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Minimum Wage Policy and Poverty in the United States

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  • Lonnie Stevans
  • David Sessions

Abstract

Recent studies have found that increasing the minimum wage is a useful antipoverty tool. In this analysis, we examine the influence of minimum wages and other important variables on US family poverty rates using state data over the years 1984-98 by estimating both a fixed effect and random coefficients regression model. Taking into account labor market influences, demographic factors, and differences in poverty rates across states, we find that expanding the minimum wage coverage and increasing labor force participation both have larger effects on poverty rates as compared to equivalent changes in the level of the minimum wage. It is further implied from the empirical results that the most effective means of lifting families out of poverty are policies that are directed toward increasing minimum wage coverage, encouraging increased labor force participation, raising the minimum wage, and subsidizing higher education, respectively.

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Bibliographic Info

Article provided by Taylor & Francis Journals in its journal International Review of Applied Economics.

Volume (Year): 15 (2001)
Issue (Month): 1 ()
Pages: 65-75

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Handle: RePEc:taf:irapec:v:15:y:2001:i:1:p:65-75

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  1. David Card, 1992. "Using Regional Variation in Wages to Measure the Effects of the Federal Minimum Wage," NBER Working Papers 4058, National Bureau of Economic Research, Inc.
  2. William E. Even & David A. Macpherson, 1996. "Consequences Of Minimum Wage Indexing," Contemporary Economic Policy, Western Economic Association International, vol. 14(4), pages 67-77, October.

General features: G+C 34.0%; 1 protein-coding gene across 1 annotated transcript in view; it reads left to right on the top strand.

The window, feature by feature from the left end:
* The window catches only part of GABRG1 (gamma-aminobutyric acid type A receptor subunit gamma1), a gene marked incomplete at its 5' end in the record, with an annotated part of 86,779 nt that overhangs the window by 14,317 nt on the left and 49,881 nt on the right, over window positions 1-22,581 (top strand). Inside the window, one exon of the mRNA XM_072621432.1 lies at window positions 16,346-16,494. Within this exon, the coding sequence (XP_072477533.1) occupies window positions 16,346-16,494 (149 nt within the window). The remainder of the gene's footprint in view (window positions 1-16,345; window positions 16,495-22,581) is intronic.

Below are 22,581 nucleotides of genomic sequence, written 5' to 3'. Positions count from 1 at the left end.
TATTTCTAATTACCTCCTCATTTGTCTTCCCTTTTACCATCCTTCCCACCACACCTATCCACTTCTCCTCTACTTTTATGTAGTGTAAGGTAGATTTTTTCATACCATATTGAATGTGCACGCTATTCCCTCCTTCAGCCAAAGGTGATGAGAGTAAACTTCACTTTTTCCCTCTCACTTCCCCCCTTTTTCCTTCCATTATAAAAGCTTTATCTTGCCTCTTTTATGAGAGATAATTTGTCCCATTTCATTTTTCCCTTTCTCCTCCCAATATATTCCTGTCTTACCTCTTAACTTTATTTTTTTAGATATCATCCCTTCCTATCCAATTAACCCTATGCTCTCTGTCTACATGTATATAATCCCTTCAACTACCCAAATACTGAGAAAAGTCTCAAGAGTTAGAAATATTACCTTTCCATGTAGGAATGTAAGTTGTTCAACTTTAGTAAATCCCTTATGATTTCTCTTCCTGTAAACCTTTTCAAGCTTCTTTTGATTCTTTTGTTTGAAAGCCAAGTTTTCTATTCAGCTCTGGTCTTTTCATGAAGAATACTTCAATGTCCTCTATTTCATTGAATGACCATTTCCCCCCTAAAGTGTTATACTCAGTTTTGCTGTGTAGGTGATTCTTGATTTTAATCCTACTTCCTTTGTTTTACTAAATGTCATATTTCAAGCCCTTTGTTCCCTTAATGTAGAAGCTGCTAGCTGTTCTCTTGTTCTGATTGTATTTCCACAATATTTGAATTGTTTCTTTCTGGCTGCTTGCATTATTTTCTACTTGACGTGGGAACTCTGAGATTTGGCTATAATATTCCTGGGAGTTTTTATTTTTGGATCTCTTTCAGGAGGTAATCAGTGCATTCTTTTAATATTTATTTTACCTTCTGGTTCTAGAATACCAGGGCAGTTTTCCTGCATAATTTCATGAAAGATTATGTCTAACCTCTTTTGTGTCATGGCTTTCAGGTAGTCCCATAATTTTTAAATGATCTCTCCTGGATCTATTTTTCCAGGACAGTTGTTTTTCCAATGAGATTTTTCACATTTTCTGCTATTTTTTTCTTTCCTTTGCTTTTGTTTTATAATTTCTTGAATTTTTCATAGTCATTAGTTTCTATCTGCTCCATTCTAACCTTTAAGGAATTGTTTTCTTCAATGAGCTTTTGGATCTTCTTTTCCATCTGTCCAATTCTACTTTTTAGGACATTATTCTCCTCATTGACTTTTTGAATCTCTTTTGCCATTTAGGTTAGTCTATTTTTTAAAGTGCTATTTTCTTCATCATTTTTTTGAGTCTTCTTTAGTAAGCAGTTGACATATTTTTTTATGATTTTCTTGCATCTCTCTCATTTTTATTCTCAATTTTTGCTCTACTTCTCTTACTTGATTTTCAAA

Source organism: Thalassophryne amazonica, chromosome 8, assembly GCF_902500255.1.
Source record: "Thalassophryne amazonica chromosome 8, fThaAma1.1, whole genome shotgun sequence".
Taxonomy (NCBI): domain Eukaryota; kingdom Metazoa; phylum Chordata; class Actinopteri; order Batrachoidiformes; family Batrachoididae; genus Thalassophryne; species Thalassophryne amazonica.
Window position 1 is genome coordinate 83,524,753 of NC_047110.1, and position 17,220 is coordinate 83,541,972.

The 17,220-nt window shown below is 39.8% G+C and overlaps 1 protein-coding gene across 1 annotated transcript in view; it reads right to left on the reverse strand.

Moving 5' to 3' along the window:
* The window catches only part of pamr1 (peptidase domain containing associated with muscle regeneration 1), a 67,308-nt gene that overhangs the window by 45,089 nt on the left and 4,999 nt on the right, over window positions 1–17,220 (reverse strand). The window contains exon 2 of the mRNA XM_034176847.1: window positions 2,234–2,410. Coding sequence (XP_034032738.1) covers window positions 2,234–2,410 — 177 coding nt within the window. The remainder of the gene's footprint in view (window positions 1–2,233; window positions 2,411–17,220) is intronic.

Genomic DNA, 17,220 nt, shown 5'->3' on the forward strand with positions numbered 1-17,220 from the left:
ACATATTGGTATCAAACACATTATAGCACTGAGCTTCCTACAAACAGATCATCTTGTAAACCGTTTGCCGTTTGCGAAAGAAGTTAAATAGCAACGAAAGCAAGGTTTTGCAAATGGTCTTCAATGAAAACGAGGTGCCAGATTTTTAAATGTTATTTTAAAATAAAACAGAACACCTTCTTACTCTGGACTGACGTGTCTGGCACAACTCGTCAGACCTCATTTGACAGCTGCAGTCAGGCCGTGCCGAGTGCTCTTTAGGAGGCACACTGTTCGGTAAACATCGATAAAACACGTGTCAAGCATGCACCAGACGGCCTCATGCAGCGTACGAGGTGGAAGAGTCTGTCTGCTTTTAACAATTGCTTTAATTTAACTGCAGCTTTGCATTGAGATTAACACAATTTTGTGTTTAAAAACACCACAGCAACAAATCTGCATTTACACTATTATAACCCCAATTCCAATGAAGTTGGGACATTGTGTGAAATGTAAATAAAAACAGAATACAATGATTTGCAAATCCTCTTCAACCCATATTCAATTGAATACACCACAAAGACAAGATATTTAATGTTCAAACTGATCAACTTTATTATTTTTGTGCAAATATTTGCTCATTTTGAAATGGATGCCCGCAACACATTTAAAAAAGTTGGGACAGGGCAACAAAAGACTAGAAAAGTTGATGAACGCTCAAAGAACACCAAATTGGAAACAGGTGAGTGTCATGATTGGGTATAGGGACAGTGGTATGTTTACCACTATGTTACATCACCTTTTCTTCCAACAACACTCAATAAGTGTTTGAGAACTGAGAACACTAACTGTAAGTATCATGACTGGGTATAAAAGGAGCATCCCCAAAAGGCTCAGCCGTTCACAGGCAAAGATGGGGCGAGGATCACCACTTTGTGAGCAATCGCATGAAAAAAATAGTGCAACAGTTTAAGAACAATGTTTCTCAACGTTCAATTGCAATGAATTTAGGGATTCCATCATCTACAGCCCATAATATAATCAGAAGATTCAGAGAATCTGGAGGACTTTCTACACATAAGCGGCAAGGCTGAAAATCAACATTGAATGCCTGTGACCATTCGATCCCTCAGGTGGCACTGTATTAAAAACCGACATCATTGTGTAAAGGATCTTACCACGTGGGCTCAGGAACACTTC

3. John T. Addison & McKinley L. Blackburn, 1999. "Minimum wages and poverty," Industrial and Labor Relations Review, ILR Review, Cornell University, ILR School, vol. 52(3), pages 393-409, April.
  4. David Card & Lawrence F. Katz & Alan B. Krueger, 1994. "Comment on "Employment effects of minimum and subminimum wages: Panel data on state minimum wage laws," by David Neumark and William Wascher (46:1, Oct. 1992, p. 55)," Industrial and Labor Relations Review, ILR Review, Cornell University, ILR School, vol. 47(3), pages 487-512, April.
  5. Freeman, Richard B, 1996. "The Minimum Wage as a Redistributive Tool," Economic Journal, Royal Economic Society, vol. 106(436), pages 639-49, May.
  6. repec:fth:prinin:300 is not listed on IDEAS
  7. Timothy J. Bartik, . "The Distributional Effects of Local Labor Demand and Industrial Mix: Estimates Using Individual Panel Data," Upjohn Working Papers and Journal Articles tjb1996, W.E. Upjohn Institute for Employment Research.
  8. Johnson, William R & Browning, Edgar K, 1983. "The Distributional and Efficiency Effects of Increasing the Minimum Wage: A Simulation," American Economic Review, American Economic Association, vol. 73(1), pages 204-11, March.
  9. Brown, Charles & Gilroy, Curtis & Kohen, Andrew, 1982. "The Effect of the Minimum Wage on Employment and Unemployment," Journal of Economic Literature, American Economic Association, vol. 20(2), pages 487-528, June.
  10. Richard Dickens & Stephen Machin & Alan Manning, 1994. "The Effects of Minimum Wages on Employment: Theory and Evidence from Britain," CEP Discussion Papers dp0183, Centre for Economic Performance, LSE.
  11. List, John A & Gallet, Craig A, 1999. "The Kuznets Curve: What Happens after the Inverted-U?," Review of Development Economics, Wiley Blackwell, vol. 3(2), pages 200-206, June.
  12. Edward M. Gramlich, 1976. "Impact of Minimum Wages on Other Wages, Employment, and Family Incomes," Brookings Papers on Economic Activity, Economic Studies Program, The Brookings Institution, vol. 7(2), pages 409-462.
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